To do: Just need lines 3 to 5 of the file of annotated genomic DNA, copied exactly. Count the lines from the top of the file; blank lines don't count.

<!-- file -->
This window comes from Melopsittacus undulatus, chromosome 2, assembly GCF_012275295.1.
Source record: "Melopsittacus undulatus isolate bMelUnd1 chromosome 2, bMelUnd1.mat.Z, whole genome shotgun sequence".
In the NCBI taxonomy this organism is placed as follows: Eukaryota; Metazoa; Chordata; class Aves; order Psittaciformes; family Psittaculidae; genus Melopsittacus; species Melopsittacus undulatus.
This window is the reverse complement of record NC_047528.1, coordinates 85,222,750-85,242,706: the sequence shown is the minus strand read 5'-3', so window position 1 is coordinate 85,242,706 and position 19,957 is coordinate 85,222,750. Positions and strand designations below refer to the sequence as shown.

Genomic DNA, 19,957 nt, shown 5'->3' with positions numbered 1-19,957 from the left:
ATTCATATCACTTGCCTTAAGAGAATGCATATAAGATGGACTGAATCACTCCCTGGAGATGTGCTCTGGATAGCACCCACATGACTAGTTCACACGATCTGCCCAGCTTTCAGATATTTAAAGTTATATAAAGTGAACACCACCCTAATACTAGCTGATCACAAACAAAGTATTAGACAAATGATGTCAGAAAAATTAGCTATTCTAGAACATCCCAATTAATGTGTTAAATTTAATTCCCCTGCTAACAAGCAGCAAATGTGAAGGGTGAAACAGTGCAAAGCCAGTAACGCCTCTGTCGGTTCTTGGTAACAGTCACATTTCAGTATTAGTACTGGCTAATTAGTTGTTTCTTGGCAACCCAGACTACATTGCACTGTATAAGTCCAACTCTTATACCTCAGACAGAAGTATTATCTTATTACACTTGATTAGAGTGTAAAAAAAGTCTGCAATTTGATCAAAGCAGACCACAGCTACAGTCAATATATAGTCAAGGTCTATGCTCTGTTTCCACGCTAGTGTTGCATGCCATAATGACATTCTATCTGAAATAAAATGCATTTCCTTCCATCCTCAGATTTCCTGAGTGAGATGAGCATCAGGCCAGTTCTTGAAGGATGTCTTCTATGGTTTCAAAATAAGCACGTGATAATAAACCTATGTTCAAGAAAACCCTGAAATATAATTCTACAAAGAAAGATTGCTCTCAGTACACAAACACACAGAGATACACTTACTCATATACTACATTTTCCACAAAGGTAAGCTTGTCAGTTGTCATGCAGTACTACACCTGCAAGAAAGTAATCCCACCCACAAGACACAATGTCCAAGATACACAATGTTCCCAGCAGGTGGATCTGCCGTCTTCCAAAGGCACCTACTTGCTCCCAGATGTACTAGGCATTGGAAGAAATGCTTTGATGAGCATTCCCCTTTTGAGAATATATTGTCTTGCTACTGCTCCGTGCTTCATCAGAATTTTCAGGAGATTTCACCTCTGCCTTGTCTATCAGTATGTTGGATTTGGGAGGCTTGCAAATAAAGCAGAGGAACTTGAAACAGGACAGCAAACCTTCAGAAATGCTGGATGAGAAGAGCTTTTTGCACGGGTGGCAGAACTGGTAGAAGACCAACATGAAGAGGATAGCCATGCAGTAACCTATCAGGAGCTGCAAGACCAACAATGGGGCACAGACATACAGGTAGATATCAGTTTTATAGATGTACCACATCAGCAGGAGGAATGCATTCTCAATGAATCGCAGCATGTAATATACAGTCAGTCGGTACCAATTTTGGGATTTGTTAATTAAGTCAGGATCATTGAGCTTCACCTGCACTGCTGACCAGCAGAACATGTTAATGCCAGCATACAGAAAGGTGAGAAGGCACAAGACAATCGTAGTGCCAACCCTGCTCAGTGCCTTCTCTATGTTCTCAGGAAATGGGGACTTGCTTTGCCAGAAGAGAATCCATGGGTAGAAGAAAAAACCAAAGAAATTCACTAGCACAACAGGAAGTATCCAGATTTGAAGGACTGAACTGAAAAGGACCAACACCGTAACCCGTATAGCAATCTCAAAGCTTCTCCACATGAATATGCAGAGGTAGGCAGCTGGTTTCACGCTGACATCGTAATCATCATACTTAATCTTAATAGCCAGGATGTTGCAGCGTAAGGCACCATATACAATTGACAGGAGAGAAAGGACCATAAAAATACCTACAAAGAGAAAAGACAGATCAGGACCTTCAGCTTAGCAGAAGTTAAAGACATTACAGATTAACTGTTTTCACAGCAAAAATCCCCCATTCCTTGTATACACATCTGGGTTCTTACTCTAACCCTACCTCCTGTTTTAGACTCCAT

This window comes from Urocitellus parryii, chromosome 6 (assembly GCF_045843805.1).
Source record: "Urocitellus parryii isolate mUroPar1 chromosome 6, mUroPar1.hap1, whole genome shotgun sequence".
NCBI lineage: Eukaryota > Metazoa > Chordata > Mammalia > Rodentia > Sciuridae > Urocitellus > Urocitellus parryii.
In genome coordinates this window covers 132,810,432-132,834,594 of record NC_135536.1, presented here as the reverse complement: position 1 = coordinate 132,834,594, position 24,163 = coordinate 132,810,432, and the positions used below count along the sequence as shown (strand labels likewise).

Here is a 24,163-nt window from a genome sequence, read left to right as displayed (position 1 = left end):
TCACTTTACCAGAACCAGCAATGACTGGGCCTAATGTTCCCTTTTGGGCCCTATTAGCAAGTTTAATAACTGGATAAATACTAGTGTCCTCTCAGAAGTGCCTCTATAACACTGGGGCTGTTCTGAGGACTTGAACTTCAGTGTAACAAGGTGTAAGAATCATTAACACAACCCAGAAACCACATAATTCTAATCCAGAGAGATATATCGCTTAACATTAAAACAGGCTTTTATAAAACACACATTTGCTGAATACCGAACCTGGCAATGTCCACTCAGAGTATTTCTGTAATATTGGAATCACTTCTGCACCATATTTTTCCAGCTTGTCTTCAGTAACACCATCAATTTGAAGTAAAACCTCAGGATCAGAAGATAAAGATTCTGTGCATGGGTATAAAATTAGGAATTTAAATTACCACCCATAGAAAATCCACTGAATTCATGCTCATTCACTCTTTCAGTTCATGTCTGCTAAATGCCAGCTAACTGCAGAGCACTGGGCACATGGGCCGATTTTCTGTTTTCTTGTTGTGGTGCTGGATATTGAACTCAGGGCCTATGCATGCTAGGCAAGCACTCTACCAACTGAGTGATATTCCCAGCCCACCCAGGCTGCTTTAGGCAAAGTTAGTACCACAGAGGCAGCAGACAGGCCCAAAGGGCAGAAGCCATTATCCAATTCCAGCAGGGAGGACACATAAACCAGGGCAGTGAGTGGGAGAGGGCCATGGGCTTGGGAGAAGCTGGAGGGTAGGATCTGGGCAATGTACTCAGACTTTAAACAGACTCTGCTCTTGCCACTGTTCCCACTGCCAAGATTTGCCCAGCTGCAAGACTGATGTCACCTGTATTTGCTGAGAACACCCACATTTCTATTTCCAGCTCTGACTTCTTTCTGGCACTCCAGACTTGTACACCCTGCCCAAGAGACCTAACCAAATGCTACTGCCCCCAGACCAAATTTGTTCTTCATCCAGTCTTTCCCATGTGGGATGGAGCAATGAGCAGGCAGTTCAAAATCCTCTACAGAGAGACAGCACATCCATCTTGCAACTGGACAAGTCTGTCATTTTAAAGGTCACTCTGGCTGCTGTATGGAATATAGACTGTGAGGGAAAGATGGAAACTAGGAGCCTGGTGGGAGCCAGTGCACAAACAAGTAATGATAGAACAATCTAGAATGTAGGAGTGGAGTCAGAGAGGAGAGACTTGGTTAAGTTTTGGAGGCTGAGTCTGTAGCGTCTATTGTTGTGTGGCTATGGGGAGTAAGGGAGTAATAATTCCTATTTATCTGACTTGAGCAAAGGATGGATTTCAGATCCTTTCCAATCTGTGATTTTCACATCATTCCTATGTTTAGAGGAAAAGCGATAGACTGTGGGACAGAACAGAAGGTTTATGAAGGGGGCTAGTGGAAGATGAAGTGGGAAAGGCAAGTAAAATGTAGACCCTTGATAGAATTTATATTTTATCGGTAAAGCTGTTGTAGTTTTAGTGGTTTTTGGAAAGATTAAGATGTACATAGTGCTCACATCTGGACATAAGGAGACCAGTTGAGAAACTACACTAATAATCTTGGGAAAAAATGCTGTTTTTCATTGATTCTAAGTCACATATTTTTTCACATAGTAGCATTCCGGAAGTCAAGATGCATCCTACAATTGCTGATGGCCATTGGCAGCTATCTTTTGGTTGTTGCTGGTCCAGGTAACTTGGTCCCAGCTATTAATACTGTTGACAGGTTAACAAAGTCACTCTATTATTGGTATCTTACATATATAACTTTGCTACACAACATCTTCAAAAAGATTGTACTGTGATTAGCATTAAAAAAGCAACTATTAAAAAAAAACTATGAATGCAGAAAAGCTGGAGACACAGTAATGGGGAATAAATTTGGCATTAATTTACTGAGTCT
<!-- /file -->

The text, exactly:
In the NCBI taxonomy this organism is placed as follows: Eukaryota; Metazoa; Chordata; class Aves; order Psittaciformes; family Psittaculidae; genus Melopsittacus; species Melopsittacus undulatus.
This window is the reverse complement of record NC_047528.1, coordinates 85,222,750-85,242,706: the sequence shown is the minus strand read 5'-3', so window position 1 is coordinate 85,242,706 and position 19,957 is coordinate 85,222,750. Positions and strand designations below refer to the sequence as shown.

Genomic DNA, 19,957 nt, shown 5'->3' with positions numbered 1-19,957 from the left: